4. Ibid., Bissen > Baptêmes 1685-1722, 1734-1756, confirmations 1691-1704, mariages 1692-1720, sépultures 1692-1702, 1709-1721 > image 19 of 162. 1698 Baptismal Record (left page, 2nd entry). (https://familysearch.org/ark:/61903/3:1:3QS7-89WS-QQGV?cc=2037955&wc=STHD-DPF%3A1500938201%2C1501084258 : accessed 14 July 2019). 
  5. Ibid., Bissen > Baptêmes 1685-1722, 1734-1756, confirmations 1691-1704, mariages 1692-1720, sépultures 1692-1702, 1709-1721 > image 23 of 162. 1701 Baptismal Record (left page, 4th entry). (https://familysearch.org/ark:/61903/3:1:3QS7-89WS-QQTX?cc=2037955&wc=STHD-DPF%3A1500938201%2C1501084258 : accessed 14 July 2019). 
  6. Ibid., Bissen > Baptêmes 1685-1722, 1734-1756, confirmations 1691-1704, mariages 1692-1720, sépultures 1692-1702, 1709-1721 > image 26 of 162. 1703 Baptismal Record (right page, 2nd entry from bottom). (https://familysearch.org/ark:/61903/3:1:3QSQ-G9WS-Q7DN?cc=2037955&wc=STHD-DPF%3A1500938201%2C1501084258 : accessed 14 July 2019).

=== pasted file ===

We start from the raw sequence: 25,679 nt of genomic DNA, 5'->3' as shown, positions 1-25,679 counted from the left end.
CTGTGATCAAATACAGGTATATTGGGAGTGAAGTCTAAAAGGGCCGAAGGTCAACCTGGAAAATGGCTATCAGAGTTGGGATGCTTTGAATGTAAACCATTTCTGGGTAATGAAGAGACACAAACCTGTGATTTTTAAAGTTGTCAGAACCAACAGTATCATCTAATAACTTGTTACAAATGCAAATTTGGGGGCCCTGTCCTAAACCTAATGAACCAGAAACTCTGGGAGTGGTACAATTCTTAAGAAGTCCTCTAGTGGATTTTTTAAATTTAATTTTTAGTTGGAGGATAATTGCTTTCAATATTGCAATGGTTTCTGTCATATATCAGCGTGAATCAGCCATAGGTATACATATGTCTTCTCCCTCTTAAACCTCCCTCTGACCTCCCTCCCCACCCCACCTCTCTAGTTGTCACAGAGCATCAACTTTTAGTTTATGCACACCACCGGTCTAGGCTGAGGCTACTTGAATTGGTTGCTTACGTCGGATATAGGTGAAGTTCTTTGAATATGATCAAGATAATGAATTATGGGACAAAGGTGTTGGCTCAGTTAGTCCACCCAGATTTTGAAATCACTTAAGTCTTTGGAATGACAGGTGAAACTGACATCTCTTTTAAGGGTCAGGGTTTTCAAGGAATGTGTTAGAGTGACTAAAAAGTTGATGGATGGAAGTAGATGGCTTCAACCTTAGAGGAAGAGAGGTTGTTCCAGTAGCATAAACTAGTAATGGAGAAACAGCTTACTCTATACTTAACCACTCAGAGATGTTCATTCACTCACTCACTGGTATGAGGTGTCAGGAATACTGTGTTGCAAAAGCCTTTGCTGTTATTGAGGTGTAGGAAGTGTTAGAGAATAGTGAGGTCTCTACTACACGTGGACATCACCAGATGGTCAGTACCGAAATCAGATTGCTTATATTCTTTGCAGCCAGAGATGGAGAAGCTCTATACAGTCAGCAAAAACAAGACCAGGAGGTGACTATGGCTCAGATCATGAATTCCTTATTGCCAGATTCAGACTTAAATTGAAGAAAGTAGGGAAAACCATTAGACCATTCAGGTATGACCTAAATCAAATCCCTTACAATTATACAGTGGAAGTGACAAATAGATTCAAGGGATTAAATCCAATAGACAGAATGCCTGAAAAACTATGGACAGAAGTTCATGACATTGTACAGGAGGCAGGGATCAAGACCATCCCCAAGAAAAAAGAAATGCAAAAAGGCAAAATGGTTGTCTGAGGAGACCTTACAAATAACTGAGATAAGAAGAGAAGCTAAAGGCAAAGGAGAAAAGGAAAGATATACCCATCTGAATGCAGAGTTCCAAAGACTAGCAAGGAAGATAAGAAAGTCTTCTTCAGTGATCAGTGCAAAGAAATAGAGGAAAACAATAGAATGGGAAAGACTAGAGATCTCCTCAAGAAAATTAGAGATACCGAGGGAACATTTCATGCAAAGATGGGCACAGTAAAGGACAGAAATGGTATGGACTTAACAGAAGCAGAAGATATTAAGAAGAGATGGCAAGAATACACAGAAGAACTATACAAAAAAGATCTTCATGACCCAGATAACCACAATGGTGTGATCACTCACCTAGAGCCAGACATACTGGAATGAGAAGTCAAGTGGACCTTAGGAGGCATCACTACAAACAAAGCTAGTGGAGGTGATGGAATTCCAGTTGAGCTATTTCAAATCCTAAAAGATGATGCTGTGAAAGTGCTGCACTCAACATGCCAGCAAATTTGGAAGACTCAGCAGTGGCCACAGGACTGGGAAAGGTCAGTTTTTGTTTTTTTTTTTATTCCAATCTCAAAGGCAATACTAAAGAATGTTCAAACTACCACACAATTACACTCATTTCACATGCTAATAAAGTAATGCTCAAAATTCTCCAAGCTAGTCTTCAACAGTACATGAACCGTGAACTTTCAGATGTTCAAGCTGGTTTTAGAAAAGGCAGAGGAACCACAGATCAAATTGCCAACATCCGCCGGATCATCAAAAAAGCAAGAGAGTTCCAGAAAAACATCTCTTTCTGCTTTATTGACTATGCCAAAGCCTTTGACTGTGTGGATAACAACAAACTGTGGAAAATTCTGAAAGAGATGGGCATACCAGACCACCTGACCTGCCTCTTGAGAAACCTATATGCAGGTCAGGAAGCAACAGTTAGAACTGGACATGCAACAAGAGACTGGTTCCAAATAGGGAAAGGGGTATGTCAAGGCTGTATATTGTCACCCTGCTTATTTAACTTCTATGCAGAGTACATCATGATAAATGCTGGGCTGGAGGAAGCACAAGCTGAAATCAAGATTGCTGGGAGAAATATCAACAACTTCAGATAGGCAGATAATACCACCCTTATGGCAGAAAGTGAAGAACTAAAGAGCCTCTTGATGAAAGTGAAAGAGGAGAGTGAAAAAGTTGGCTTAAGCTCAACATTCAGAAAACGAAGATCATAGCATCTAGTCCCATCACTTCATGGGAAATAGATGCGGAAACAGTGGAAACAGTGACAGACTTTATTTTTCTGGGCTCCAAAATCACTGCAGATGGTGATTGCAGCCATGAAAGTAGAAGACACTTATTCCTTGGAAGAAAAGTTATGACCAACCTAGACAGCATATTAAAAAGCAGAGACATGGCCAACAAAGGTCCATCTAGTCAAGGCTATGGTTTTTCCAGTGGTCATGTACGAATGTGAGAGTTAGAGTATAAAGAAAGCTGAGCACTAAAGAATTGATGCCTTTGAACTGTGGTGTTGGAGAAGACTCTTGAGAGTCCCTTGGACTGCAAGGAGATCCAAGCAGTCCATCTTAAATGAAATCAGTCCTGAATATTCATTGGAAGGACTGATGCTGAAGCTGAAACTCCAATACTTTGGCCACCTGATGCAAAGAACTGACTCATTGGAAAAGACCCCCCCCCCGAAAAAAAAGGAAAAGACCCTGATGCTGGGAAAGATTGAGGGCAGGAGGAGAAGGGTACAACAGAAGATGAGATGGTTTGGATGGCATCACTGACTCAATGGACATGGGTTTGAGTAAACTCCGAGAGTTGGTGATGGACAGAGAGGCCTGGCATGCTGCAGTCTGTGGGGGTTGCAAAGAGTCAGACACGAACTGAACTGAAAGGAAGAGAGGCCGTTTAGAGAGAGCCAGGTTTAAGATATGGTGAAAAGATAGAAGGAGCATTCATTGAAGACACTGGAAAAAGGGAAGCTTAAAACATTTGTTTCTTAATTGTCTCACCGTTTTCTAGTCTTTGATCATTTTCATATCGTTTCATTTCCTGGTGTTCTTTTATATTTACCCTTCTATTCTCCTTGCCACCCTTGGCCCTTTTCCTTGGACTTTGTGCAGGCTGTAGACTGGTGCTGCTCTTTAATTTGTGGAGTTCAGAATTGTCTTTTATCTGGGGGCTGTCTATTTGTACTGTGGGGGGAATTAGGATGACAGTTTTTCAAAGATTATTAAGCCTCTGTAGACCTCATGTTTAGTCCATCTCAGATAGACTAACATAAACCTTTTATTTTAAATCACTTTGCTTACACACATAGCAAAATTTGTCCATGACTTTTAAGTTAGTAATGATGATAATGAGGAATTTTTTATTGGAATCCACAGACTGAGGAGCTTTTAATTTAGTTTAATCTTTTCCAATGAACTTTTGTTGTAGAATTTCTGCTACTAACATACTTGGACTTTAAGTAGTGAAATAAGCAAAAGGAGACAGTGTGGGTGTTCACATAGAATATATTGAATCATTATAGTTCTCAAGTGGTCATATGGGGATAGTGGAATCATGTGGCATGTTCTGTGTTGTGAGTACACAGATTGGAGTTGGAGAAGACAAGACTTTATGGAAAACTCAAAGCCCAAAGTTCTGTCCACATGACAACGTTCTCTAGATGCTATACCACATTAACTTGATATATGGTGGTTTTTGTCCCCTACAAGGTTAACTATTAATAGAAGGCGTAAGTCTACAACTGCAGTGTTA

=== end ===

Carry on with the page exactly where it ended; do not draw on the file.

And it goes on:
7. Ibid., Bissen > Baptêmes 1685-1722, 1734-1756, confirmations 1691-1704, mariages 1692-1720, sépultures 1692-1702, 1709-1721 > image 35 of 162. 1708 Baptismal Record (right page, 1st entry). (https://familysearch.org/ark:/61903/3:1:3QS7-89WS-Q79L?cc=2037955&wc=STHD-DPF%3A1500938201%2C1501084258 : accessed 14 July 2019). 
  8. Ibid., Bissen > Baptêmes 1685-1722, 1734-1756, confirmations 1691-1704, mariages 1692-1720, sépultures 1692-1702, 1709-1721 > image 138 of 162. 1697 Death Record (right page, 4th entry).(https://familysearch.org/ark:/61903/3:1:3QS7-L9WS-QQSV?cc=2037955&wc=STHD-DPF%3A1500938201%2C1501084258 : accessed 24 August 2019). 
  9. Ibid., Bissen > Baptêmes 1685-1722, 1734-1756, confirmations 1691-1704, mariages 1692-1720, sépultures 1692-1702, 1709-1721 > image 140 of 162. 1701 Deth Record (right page, 3rd entry from bottom).(https://familysearch.org/ark:/61903/3:1:3QS7-99WS-QQ7Y?cc=2037955&wc=STHD-DPF%3A1500938201%2C1501084258 : accessed 14 July 2019).